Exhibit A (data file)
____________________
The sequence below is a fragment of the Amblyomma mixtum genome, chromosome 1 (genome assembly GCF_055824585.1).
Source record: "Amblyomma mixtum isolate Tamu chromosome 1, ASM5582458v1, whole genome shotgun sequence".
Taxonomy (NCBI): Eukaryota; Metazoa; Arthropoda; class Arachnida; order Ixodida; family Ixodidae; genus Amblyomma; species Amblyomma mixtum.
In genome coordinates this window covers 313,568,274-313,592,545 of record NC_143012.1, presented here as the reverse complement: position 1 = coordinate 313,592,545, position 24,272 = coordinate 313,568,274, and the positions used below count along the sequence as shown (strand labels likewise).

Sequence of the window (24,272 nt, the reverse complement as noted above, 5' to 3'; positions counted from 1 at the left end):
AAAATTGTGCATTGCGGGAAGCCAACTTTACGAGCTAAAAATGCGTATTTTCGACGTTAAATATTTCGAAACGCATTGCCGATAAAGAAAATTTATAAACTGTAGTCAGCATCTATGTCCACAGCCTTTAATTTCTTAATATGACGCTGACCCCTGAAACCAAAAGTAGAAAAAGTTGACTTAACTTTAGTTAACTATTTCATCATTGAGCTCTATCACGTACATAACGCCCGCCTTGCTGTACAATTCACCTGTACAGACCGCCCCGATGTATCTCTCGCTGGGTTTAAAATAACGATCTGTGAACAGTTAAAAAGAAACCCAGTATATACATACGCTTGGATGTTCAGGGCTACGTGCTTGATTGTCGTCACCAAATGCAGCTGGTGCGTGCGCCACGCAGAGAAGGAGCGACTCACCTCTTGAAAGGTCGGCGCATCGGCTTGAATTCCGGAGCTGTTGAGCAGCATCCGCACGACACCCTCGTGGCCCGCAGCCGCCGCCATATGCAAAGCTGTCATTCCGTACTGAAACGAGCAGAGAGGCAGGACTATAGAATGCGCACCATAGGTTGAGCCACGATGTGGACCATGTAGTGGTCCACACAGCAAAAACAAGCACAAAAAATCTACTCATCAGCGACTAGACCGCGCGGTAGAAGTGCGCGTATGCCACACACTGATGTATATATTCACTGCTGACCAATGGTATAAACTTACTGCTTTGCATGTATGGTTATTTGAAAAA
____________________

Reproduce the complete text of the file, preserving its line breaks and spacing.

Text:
The sequence below is a fragment of the Amblyomma mixtum genome, chromosome 1 (genome assembly GCF_055824585.1).
Source record: "Amblyomma mixtum isolate Tamu chromosome 1, ASM5582458v1, whole genome shotgun sequence".
Taxonomy (NCBI): Eukaryota; Metazoa; Arthropoda; class Arachnida; order Ixodida; family Ixodidae; genus Amblyomma; species Amblyomma mixtum.
In genome coordinates this window covers 313,568,274-313,592,545 of record NC_143012.1, presented here as the reverse complement: position 1 = coordinate 313,592,545, position 24,272 = coordinate 313,568,274, and the positions used below count along the sequence as shown (strand labels likewise).

Sequence of the window (24,272 nt, the reverse complement as noted above, 5' to 3'; positions counted from 1 at the left end):
AAAATTGTGCATTGCGGGAAGCCAACTTTACGAGCTAAAAATGCGTATTTTCGACGTTAAATATTTCGAAACGCATTGCCGATAAAGAAAATTTATAAACTGTAGTCAGCATCTATGTCCACAGCCTTTAATTTCTTAATATGACGCTGACCCCTGAAACCAAAAGTAGAAAAAGTTGACTTAACTTTAGTTAACTATTTCATCATTGAGCTCTATCACGTACATAACGCCCGCCTTGCTGTACAATTCACCTGTACAGACCGCCCCGATGTATCTCTCGCTGGGTTTAAAATAACGATCTGTGAACAGTTAAAAAGAAACCCAGTATATACATACGCTTGGATGTTCAGGGCTACGTGCTTGATTGTCGTCACCAAATGCAGCTGGTGCGTGCGCCACGCAGAGAAGGAGCGACTCACCTCTTGAAAGGTCGGCGCATCGGCTTGAATTCCGGAGCTGTTGAGCAGCATCCGCACGACACCCTCGTGGCCCGCAGCCGCCGCCATATGCAAAGCTGTCATTCCGTACTGAAACGAGCAGAGAGGCAGGACTATAGAATGCGCACCATAGGTTGAGCCACGATGTGGACCATGTAGTGGTCCACACAGCAAAAACAAGCACAAAAAATCTACTCATCAGCGACTAGACCGCGCGGTAGAAGTGCGCGTATGCCACACACTGATGTATATATTCACTGCTGACCAATGGTATAAACTTACTGCTTTGCATGTATGGTTATTTGAAAAA